This is not the way a free market would work.
It’s been 12 years since the state moved to deregulate its market for electrical power, but some people say free-market competition for power customers won’t deliver it.
Worries about the supply of electricity rose again early Monday when temperatures plunged in North Texas and elsewhere. As power demand spiked, two big power plants went off-line because of weather-related problems, and others were lost due to other issues.
The Electric Reliability Council of Texas, which manages most of the state power grid, issued an Energy Emergency Alert 2. The loss of another big generating plant could have brought rotating power outages.
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ERCOT asked consumers to set thermostats no higher than 68 degrees and to turn off and unplug nonessential lights and appliances.
It asked people not to run washers, dryers and electric ovens during peak hours — between 6 and 9 a.m. and 4 and 8 p.m.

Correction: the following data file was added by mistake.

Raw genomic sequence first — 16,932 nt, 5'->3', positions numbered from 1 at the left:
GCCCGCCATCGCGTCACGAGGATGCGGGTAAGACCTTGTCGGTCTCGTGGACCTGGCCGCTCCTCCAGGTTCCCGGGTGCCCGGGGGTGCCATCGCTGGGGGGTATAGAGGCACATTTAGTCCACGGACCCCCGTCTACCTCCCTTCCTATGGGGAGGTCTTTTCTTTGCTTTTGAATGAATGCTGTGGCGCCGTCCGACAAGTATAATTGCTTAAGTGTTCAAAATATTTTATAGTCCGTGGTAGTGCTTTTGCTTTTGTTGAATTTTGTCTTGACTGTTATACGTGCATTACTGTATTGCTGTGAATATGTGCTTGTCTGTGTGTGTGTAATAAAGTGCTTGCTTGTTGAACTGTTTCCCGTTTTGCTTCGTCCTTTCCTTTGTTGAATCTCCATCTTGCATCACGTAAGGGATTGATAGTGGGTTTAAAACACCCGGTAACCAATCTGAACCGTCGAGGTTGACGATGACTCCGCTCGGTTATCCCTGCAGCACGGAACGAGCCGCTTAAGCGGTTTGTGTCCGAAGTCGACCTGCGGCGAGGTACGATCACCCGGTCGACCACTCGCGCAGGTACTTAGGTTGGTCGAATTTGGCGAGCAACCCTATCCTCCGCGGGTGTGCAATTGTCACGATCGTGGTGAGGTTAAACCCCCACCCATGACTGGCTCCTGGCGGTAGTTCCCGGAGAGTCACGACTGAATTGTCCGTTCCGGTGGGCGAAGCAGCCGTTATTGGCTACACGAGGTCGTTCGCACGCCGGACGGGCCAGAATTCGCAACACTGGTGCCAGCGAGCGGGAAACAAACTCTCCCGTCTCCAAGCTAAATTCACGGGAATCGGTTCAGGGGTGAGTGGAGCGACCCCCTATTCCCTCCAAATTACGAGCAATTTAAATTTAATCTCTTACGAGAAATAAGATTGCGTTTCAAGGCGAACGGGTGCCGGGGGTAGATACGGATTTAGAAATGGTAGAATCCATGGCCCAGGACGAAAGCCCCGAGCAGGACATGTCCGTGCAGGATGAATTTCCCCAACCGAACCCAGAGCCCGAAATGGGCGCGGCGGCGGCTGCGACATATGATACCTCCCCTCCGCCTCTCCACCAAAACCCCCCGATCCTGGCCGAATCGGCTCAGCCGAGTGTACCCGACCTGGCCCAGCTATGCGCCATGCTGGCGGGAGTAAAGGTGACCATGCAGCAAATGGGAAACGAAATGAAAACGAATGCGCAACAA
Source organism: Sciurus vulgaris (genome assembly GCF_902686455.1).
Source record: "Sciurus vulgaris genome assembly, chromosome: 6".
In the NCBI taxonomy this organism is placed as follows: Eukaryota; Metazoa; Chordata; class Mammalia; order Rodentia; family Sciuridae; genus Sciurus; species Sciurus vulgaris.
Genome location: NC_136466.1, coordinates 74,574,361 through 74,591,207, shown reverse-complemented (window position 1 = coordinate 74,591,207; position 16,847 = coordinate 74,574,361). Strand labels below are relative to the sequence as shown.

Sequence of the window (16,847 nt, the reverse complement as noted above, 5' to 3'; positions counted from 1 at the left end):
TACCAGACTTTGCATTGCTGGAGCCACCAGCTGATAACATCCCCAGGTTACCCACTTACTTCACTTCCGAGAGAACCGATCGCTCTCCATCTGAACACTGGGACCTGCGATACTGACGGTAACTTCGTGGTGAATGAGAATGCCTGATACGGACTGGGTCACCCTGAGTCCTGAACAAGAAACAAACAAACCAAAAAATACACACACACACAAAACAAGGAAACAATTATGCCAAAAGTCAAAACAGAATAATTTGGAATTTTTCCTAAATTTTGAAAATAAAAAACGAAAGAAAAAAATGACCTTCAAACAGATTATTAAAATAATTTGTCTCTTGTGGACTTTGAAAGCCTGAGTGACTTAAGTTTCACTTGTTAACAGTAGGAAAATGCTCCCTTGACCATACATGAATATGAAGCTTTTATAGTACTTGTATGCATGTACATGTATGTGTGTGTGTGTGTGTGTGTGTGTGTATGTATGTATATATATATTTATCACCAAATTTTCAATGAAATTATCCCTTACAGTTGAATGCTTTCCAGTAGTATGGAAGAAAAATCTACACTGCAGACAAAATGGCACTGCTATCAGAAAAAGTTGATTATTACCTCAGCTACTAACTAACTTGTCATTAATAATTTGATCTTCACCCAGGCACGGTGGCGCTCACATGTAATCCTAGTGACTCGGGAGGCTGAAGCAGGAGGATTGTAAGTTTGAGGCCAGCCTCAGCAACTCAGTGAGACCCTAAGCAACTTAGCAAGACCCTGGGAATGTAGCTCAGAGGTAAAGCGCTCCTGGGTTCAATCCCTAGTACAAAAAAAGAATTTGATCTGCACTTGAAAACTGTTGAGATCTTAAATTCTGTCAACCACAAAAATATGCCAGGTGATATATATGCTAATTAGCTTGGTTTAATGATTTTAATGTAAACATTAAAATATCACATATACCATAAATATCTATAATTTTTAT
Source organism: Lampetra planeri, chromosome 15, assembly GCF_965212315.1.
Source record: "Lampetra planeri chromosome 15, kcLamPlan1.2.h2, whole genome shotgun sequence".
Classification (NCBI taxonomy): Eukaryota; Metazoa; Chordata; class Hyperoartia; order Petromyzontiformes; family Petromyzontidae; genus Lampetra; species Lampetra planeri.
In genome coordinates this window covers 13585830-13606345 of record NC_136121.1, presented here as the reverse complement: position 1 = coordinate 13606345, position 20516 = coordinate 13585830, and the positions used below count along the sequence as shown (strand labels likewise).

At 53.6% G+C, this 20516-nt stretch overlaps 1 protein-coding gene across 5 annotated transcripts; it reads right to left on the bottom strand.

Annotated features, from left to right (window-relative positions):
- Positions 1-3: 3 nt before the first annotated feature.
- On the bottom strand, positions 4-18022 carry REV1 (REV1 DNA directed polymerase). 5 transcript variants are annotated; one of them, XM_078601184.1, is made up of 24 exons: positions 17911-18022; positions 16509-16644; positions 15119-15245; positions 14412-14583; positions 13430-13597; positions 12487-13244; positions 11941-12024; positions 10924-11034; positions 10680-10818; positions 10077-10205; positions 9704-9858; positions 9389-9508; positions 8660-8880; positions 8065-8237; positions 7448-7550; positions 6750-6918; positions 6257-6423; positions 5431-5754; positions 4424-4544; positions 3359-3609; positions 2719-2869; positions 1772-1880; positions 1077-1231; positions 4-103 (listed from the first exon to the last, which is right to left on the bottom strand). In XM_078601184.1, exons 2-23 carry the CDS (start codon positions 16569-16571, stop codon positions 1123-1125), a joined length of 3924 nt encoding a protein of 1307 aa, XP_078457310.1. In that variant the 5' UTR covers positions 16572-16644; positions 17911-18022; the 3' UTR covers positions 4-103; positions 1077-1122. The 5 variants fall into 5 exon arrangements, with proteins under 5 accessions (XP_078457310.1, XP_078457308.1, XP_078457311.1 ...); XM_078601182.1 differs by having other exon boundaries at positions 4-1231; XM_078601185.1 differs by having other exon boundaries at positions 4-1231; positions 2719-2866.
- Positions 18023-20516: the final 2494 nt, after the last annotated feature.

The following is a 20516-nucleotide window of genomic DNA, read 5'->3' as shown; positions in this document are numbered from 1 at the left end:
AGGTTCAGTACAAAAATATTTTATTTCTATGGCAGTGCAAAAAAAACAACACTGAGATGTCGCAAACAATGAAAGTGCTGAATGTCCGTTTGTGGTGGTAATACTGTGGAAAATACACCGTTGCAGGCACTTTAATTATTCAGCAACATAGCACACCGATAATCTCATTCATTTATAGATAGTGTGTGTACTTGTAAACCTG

Businesses were asked to minimize the use of electric lighting and electricity-consuming equipment.
Meanwhile, recent regulatory changes from the Public Utility Commission allowed power-generating companies to charge retail electric suppliers more than $5,000 per megawatt-hour, about 100 times the typical $50 per megawatt-hour price.
What’s wrong with this picture?
Why were those two big plants knocked off-line when the cold weather hit? ERCOT said both shutdowns were “related to freezing of instrumentation used to provide control of the plants.”
But grid officials and regulators implemented new standards after a severe winter storm in 2011, calling for effective insulation, heaters and wind screens to protect sensors and hydraulic lines on crucial operating controls.
Apparently, they missed a few.
Two of the three PUC members say power companies need even more financial incentives to build additional generating capacity.
They’re inclined to give those companies more money.
So much for the free market.
How could supply and demand ever balance if regulators are willing to tip the scales?
The state does need more generating capacity, but it has not been shown that free markets wouldn’t deliver it.